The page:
Nontraditional students juggle school, work and parenthood during COVID-19

Master's student Julie Bayer-Vile helps her daughter with a worksheet. Photo courtesy of Julie Bayer-Vile

Katharine DeRosa, Staff Writer

On a normal day, VCU student Julie Bayer-Vile would wake up at 5 a.m. and head to campus, while her husband dropped off their 5-year-old daughter at daycare. Now, her mornings consist of spending time with her daughter, Lizzie, before working on her classes.

Bayer-Vile is a first year master’s student in genetic counseling. She spends normally 30 hours a week at VCU while her husband works as a medical physicist.

Bayer-Vile now participates in her classes, clinicals and assists with genetic counselors online, like most college students across the country.

“I find myself having a lot less time to do what I need to do,” Bayer-Vile said.

Daycares have not been forced to close, but Gov. Ralph Northam’s 10 person limit for businesses applies to child care services. Lizzie’s daycare remained open for children of essential personnel, which prompted Bayer-Vile and her husband to keep Lizzie at home, Bayer-Vile said.

One of Bayer-Vile’s biggest concerns has become keeping her daughter on track with exercise and mental stimulation, she said.

“The hardest challenge is keeping her socially engaged and making sure she’s having time to be outside and be with kids in the neighborhood, but being safe,” Bayer-Vile said.

Bayer-Vile said her and her husband have tried to keep Lizzie on somewhat of a schedule. She has outside time, exercise time, a math or reading activity and dance time. Lizzie’s dance teacher has been posting dance tutorials online that she and her mom have been learning.

“The biggest challenge is trying to keep a structure and a routine as much as possible both for her and for us,” Bayer-Vile said.

But online classes compounded with being a full-time mom have taken a toll. Despite that, Bayer-Vile’s husband, DJ Vile, said he’s been very impressed with how well she has handled the transition, despite how hard it has been for both of them.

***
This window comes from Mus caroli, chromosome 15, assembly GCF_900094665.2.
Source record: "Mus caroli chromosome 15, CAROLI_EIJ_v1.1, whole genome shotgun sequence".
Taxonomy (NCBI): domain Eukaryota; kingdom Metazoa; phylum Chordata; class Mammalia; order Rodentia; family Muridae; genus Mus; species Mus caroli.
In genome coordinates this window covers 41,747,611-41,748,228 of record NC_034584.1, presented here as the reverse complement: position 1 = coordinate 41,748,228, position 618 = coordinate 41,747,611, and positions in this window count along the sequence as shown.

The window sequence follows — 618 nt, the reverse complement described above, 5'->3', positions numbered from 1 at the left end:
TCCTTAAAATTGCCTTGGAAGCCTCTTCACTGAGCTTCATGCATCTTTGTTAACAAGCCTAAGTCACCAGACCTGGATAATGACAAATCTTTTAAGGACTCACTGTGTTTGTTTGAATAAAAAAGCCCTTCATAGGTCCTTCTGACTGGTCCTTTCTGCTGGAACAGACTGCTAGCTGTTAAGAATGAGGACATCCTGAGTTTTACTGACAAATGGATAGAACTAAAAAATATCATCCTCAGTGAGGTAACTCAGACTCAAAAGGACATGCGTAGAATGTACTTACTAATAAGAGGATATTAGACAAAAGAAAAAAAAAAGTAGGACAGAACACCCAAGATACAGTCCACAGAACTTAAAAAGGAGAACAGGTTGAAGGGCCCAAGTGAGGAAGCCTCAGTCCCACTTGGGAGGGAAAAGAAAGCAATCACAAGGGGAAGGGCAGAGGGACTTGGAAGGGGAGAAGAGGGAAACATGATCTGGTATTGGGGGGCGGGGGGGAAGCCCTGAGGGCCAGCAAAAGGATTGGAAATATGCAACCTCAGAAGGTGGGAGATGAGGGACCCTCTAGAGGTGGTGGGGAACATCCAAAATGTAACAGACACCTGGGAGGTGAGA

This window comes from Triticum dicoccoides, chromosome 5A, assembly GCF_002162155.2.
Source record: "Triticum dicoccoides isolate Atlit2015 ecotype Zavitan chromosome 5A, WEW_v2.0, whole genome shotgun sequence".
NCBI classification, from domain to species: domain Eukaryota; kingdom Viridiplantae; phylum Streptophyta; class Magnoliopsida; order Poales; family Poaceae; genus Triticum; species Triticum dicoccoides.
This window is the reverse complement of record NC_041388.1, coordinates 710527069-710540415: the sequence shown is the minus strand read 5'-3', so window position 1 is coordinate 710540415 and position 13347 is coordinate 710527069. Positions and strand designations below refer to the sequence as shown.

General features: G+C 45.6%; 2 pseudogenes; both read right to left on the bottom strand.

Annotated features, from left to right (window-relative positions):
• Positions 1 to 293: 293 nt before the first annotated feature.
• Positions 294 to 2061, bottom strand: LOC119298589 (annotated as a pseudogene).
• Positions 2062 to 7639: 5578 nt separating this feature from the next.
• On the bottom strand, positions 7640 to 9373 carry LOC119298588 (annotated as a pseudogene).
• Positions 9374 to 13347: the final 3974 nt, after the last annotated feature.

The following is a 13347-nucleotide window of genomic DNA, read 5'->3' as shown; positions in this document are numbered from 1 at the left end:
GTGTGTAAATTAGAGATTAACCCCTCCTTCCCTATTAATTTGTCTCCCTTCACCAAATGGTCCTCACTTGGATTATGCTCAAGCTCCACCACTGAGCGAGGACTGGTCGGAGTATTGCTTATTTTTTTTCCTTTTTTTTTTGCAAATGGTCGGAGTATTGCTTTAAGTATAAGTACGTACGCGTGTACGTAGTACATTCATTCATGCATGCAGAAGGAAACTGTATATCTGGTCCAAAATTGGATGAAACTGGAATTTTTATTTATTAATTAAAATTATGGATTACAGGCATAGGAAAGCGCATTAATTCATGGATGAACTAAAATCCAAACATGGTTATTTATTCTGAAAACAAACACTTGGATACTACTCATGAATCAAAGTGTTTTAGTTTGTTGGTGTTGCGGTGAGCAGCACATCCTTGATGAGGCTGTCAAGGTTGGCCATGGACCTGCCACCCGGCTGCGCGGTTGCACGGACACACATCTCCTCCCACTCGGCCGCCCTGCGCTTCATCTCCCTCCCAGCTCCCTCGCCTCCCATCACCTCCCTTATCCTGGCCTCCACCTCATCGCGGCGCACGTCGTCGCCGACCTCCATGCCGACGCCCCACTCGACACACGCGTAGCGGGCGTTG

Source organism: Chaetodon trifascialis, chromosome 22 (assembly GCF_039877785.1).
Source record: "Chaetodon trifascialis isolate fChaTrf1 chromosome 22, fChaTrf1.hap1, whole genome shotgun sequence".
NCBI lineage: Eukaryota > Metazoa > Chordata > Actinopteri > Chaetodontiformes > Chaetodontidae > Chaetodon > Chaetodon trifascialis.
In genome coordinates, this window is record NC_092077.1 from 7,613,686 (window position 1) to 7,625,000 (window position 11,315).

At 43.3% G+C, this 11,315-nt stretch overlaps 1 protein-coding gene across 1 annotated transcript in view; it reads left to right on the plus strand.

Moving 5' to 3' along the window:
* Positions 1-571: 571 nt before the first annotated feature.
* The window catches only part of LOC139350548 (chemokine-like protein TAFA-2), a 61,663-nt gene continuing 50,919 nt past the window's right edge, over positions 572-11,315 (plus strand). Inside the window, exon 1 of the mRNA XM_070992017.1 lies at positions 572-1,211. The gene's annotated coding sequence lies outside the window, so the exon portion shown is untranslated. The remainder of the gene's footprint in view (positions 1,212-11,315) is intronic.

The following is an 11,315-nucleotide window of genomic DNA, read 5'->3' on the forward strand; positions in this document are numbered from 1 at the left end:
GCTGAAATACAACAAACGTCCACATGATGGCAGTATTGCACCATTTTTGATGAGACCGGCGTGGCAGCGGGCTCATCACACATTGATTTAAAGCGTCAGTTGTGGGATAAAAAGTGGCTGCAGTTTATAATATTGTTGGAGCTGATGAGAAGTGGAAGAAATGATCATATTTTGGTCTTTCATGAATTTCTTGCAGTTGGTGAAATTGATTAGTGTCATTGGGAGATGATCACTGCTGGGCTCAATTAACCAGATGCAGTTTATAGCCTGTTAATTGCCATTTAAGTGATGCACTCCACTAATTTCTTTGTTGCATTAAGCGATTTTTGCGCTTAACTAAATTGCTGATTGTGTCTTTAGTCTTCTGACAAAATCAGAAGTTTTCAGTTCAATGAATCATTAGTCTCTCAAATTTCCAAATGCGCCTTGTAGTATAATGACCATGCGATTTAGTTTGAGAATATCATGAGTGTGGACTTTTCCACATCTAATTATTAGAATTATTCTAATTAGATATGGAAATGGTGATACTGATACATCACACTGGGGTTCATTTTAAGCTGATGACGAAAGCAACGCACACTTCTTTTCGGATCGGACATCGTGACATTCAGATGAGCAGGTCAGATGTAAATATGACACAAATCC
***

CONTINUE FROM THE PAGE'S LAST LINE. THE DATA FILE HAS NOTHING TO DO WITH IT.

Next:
Bayer-Vile says she prefers in-person instruction to virtual learning, and she was happy with VCU’s decision to offer a pass/fail option to students this semester.

“It’s nice to know that I don’t need to stress about my grades, and I have the option for this to not affect my GPA,” Bayer-Vile said. “It lets me focus more on what is important, like my daughter.”

Elliott Martin, history major. Photo courtesy of Elliott Martin

History major and Retro Rams member Elliott Martin said he is having trouble staying on top of school work in his home. Martin rents a room in a house in Ashland, but due to the COVID-19 crisis, his landlord, her son and Martin are all under one roof and out of work.

The 39 year old is a janitor at the Virginia Museum of History and Culture, but hasn’t been working because of the museum’s closure. However, he is getting paid for the time he’s missing. 

While Martin says they generally keep to themselves, it has been a bit of a distraction.

“I never know if what I’m doing is bothering them,” Martin said.

Martin has been a part of Retro Rams since he started VCU in August. The student organization supports non-traditional students through service, social and learning opportunities.

“They’ve provided companionship,” Martin said.

Martin said he’s appreciated being a part of a group of non-traditional students on campus and that he’s enjoyed getting coffee with other members of Retro Rams.

For Martin, studying from home has been difficult because of the range of distractions, like having television or books readily available.

“You just have to remind yourself that you have more important things to do,” Martin said.

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